Remember earlier this year when AT&T basically flicked their customers in the face by announcing strict data caps for no good reason? And remember how it followed that up by announcing the intention to throttle the hell out of their customers? Good times, good times. Both announcements were widely seen as proof of their intention to kill Netflix. Little did they know Netflix had every intention of doing the job themselves. We kid, we kid. We bring all this up because, while we cannot support AT&T's bandwidth grab, when it comes to its claims that services like Netflix gobble up tons of it, we have to admit they have a point. A recent study conducted by Sandvine Intelligent Broadband Networks has determined that Netflix streaming video services account for a whopping 32.7 percent of all Internet bandwidth. That's all, as in 'everywhere in the world'.
The study examined 80 different countries and found not only that Netflix, but entertainment apps in general rule the web. Real-time entertainment apps, like the games you play with your friends on Facebook, make up about 60 percent of peak traffic, an increase over the already-huge 50 percent share such apps enjoyed last year. Other interesting findings include confirmation that "the heaviest 1 percent of upstream users account for almost 43 percent of total upstream usage". One question the study explicitly asks is "Have we seen peak Netflix"? The answer appears to be maybe, as Netflix usage is predicted to decline somewhat going into Q1 2012 thanks to increased competition and their loss of membership thanks to recent blunders such as the now-cancelled Qwikster service.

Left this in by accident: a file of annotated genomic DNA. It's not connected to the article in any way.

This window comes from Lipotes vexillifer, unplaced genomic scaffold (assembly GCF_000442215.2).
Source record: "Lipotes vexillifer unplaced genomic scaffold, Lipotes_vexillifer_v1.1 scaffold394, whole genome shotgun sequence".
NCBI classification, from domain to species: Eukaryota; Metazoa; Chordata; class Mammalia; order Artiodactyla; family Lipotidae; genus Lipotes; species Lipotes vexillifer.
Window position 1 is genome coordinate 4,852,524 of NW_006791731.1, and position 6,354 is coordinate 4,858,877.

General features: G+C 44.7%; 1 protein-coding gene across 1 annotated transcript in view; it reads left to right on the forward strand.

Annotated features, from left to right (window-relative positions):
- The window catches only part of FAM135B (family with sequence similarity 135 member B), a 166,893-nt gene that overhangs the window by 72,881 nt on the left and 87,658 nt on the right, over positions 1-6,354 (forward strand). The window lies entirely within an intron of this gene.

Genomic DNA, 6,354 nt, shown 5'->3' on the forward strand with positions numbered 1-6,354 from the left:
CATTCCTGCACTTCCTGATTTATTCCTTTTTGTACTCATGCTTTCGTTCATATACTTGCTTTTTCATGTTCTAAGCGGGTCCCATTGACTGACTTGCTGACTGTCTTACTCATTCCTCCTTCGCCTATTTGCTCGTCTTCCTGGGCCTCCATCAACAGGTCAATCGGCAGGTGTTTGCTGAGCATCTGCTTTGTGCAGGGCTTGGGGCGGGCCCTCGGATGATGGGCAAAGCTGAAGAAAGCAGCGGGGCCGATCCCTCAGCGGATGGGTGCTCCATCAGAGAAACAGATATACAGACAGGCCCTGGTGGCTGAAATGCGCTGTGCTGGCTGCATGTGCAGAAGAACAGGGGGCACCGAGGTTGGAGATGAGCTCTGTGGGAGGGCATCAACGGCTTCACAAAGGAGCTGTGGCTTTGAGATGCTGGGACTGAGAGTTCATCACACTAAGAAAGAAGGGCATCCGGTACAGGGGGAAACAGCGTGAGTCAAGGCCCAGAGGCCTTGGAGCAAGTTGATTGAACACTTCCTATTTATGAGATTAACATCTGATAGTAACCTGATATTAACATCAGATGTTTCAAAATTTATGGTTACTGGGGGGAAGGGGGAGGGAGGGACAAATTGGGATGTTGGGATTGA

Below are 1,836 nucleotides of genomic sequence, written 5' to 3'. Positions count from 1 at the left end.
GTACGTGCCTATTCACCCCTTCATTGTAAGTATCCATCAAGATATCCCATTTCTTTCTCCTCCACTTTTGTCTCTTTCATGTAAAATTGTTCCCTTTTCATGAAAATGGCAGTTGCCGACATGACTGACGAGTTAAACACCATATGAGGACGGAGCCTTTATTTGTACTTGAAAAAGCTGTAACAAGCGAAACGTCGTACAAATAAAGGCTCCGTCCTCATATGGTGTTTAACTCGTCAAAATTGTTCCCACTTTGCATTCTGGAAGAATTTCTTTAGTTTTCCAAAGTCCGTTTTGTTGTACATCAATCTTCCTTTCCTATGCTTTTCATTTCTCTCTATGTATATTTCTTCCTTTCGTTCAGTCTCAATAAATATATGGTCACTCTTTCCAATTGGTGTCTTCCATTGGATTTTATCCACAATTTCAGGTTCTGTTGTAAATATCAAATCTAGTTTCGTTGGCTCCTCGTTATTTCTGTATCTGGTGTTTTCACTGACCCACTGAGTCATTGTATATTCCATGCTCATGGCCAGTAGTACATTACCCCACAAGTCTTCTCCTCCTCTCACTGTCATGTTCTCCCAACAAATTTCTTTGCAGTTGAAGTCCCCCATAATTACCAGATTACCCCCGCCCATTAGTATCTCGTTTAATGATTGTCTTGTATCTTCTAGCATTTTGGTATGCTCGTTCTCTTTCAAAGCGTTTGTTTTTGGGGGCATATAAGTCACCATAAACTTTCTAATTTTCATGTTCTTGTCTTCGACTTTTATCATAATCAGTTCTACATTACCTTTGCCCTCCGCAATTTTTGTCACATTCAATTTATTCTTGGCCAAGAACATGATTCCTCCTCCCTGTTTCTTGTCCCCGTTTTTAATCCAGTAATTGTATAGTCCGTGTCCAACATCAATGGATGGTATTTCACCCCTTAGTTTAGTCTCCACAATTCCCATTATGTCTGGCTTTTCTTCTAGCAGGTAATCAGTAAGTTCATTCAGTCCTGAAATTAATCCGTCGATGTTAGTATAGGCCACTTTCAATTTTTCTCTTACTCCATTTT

For the curious, in the United States, the four largest Internet services ranked by daily download volume are Netflix, with 27.6 percent, HTTP with 17.8 percent, YouTube at 10 percent and BitTorrent pulling up the rear with 9 percent. Interestingly, BitTorrent's relatively low ranking, though still huge, is strong indication that critics of the heavy-handed response to digital downloading from the film and music industries have been right all along. People will generally choose the legal option, provided it's convenient. Whether that sinks in for the litigious music industry remains to be seen. In the meantime, we'll content ourselves with gasping in shock that some official aspect of the actual pornographic industry didn't make the top four.